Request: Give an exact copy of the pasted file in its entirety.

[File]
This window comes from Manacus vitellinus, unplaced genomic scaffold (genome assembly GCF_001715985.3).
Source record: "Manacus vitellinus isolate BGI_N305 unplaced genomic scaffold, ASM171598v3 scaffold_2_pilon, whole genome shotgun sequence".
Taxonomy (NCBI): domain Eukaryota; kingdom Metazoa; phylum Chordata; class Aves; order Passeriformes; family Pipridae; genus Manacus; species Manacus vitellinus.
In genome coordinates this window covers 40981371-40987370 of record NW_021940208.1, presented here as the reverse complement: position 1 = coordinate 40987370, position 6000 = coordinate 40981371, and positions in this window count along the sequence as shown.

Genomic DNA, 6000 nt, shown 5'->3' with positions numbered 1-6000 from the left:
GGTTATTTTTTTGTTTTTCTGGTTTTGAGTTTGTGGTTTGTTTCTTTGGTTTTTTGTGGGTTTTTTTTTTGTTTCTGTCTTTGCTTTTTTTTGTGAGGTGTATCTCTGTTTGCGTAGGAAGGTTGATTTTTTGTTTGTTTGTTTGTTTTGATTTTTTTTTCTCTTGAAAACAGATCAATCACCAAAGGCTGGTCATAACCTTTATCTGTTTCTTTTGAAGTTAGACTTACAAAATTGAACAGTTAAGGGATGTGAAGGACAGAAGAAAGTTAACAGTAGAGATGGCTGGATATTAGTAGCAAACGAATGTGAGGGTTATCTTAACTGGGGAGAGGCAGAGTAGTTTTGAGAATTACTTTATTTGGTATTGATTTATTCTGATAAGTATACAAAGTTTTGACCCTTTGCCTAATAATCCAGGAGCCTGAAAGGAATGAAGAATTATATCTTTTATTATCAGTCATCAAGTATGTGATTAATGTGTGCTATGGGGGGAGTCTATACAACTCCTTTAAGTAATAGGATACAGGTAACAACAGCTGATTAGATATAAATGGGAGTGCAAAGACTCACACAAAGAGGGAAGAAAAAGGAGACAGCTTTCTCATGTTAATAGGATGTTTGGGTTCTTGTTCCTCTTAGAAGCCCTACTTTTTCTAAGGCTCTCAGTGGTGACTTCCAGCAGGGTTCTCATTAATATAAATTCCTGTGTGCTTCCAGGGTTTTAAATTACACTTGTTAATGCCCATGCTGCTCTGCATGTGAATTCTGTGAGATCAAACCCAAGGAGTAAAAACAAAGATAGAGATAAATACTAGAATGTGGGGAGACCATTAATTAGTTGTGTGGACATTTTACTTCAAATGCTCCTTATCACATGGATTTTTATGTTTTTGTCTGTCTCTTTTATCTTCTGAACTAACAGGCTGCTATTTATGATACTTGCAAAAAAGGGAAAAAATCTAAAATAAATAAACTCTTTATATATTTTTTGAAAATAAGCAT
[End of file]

This window comes from Manacus vitellinus, unplaced genomic scaffold (genome assembly GCF_001715985.3).
Source record: "Manacus vitellinus isolate BGI_N305 unplaced genomic scaffold, ASM171598v3 scaffold_2_pilon, whole genome shotgun sequence".
Taxonomy (NCBI): domain Eukaryota; kingdom Metazoa; phylum Chordata; class Aves; order Passeriformes; family Pipridae; genus Manacus; species Manacus vitellinus.
In genome coordinates this window covers 40981371-40987370 of record NW_021940208.1, presented here as the reverse complement: position 1 = coordinate 40987370, position 6000 = coordinate 40981371, and positions in this window count along the sequence as shown.

Genomic DNA, 6000 nt, shown 5'->3' with positions numbered 1-6000 from the left:
GGTTATTTTTTTGTTTTTCTGGTTTTGAGTTTGTGGTTTGTTTCTTTGGTTTTTTGTGGGTTTTTTTTTTGTTTCTGTCTTTGCTTTTTTTTGTGAGGTGTATCTCTGTTTGCGTAGGAAGGTTGATTTTTTGTTTGTTTGTTTGTTTTGATTTTTTTTTCTCTTGAAAACAGATCAATCACCAAAGGCTGGTCATAACCTTTATCTGTTTCTTTTGAAGTTAGACTTACAAAATTGAACAGTTAAGGGATGTGAAGGACAGAAGAAAGTTAACAGTAGAGATGGCTGGATATTAGTAGCAAACGAATGTGAGGGTTATCTTAACTGGGGAGAGGCAGAGTAGTTTTGAGAATTACTTTATTTGGTATTGATTTATTCTGATAAGTATACAAAGTTTTGACCCTTTGCCTAATAATCCAGGAGCCTGAAAGGAATGAAGAATTATATCTTTTATTATCAGTCATCAAGTATGTGATTAATGTGTGCTATGGGGGGAGTCTATACAACTCCTTTAAGTAATAGGATACAGGTAACAACAGCTGATTAGATATAAATGGGAGTGCAAAGACTCACACAAAGAGGGAAGAAAAAGGAGACAGCTTTCTCATGTTAATAGGATGTTTGGGTTCTTGTTCCTCTTAGAAGCCCTACTTTTTCTAAGGCTCTCAGTGGTGACTTCCAGCAGGGTTCTCATTAATATAAATTCCTGTGTGCTTCCAGGGTTTTAAATTACACTTGTTAATGCCCATGCTGCTCTGCATGTGAATTCTGTGAGATCAAACCCAAGGAGTAAAAACAAAGATAGAGATAAATACTAGAATGTGGGGAGACCATTAATTAGTTGTGTGGACATTTTACTTCAAATGCTCCTTATCACATGGATTTTTATGTTTTTGTCTGTCTCTTTTATCTTCTGAACTAACAGGCTGCTATTTATGATACTTGCAAAAAAGGGAAAAAATCTAAAATAAATAAACTCTTTATATATTTTTTGAAAATAAGCAT